I love keeping on top of the latest nutrition and GI topic “pulse” and what has sparked my interest in the last several years is the potential diagnosis of sucrase isomaltase deficiency (SID) in adults.
Sucrase isomaltase is a digestive enzyme complex produced in the small intestine. Like lactase, which is a digestive enzyme that helps our body digest the milk sugar, lactose, sucrase isomaltase is responsible for sucrose (table sugar) and about 60% of starch digestion.
Sucrase is the only enzyme in humans to break down sucrose into its digestible components, glucose and fructose. Starches can be broken down by a few different human enzymes, including: sucrase isomaltase, maltase-glucoamylase and alpha-amylases. For this reason, a deficiency in sucrase-isomaltase will definitely impact sucrose digestion, but may have varying impact on starch tolerance.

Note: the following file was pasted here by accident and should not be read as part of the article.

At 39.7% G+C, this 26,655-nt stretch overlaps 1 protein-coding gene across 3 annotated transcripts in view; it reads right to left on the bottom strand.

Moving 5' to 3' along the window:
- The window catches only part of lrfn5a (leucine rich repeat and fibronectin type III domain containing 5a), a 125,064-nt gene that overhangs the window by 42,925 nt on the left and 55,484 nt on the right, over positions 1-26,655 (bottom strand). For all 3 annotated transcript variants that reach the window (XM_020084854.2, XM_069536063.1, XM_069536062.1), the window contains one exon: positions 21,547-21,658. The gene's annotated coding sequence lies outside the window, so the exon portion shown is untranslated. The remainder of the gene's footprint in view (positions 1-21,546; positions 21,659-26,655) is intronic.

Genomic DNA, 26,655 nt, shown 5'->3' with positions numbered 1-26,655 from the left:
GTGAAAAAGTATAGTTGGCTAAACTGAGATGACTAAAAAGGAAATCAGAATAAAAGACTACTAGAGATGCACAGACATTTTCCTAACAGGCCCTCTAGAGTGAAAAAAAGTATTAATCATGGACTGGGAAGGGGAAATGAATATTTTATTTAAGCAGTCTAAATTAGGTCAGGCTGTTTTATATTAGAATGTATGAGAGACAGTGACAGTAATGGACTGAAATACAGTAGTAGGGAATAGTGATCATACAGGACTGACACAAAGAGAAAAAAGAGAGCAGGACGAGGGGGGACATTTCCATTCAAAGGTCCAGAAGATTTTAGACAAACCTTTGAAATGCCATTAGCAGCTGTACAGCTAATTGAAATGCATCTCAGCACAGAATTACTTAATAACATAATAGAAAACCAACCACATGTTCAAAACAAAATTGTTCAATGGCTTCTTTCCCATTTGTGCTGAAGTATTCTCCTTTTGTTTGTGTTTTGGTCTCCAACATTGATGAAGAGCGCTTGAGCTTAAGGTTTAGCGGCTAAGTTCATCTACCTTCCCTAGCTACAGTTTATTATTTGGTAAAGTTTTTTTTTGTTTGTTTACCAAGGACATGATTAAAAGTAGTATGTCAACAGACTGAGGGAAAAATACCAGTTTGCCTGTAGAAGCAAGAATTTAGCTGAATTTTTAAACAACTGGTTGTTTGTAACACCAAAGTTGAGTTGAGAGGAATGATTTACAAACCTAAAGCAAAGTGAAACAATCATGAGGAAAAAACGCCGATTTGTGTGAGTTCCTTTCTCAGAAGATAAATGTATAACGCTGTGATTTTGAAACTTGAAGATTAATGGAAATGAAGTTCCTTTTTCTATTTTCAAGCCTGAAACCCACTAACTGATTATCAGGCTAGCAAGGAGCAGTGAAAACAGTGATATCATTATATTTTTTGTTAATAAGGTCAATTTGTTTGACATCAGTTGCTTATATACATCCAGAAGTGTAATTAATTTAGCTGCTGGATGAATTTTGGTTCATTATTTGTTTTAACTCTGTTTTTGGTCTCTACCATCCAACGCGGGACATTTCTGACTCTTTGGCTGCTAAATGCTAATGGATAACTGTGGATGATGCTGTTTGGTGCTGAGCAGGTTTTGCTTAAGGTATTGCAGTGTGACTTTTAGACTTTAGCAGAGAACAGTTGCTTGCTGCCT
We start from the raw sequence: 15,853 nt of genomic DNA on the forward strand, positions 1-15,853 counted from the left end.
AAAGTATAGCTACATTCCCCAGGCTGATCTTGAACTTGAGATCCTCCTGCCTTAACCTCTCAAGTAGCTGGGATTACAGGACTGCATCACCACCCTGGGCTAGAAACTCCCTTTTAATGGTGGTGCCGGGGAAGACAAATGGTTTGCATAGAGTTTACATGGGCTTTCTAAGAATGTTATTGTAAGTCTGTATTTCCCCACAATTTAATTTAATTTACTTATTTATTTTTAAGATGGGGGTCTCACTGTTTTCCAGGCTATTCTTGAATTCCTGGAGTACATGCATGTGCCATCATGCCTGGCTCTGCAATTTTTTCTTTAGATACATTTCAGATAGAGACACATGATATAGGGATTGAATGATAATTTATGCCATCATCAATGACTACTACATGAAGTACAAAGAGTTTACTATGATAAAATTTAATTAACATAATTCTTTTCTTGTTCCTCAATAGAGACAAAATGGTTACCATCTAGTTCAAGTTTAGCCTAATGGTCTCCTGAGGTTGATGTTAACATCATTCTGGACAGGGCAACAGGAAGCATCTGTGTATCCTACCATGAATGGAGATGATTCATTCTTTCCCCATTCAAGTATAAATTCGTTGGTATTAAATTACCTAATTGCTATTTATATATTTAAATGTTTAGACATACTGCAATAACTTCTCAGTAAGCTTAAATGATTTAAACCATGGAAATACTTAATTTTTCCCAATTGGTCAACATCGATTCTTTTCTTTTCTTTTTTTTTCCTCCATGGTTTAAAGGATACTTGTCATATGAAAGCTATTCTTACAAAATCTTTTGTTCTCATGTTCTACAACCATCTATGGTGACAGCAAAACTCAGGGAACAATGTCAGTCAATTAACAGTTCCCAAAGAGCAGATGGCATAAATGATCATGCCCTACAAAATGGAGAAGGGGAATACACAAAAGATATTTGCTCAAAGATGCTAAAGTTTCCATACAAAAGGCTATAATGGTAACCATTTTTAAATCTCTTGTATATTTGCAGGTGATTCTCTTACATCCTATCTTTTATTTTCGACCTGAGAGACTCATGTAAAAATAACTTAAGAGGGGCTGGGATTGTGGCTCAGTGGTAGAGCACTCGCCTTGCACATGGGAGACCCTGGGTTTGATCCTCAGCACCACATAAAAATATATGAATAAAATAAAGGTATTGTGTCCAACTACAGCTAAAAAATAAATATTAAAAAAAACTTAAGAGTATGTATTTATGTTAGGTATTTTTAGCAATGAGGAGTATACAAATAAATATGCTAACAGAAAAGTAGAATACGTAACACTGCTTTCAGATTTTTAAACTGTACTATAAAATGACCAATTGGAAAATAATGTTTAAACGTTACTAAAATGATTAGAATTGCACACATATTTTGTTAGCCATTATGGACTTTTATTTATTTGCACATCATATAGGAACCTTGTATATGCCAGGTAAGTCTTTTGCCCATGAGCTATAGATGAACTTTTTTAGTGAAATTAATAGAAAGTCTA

Recent advances in genetic screening of IBS patients have found rare SI gene variants that are associated with irritable bowel syndrome. The primary symptoms of sucrose isomaltase deficiency include: abdominal pain or discomfort, bloating and osmotic (often acidic) diarrhea. In other words, the symptoms of IBS-D and SID mimic each other.
As part of our continuing education series at Dietitian Deep Dive, dietitians can obtain 2 continuing education credits from CDR for attending our latest upcoming program on sucrase isomaltase deficiency. This program is sponsored by QOL Medical. This 2 part SID series includes a pre-taped, detailed presentation by William D. Chey, MD –that I can attest, you will NOT want to miss.
In addition to the live (and recorded) programming, you will receive a patient friendly low sugar and low starch grocery list and key peer-reviewed articles on this topic for further reading.
All registrants will have access to the recordings of the live program to re-watch or watch at your own convenience. Click here to register and/or learn more.
The 3-part SIBO (recorded version) is still available for purchase. Click here to see all programs and register.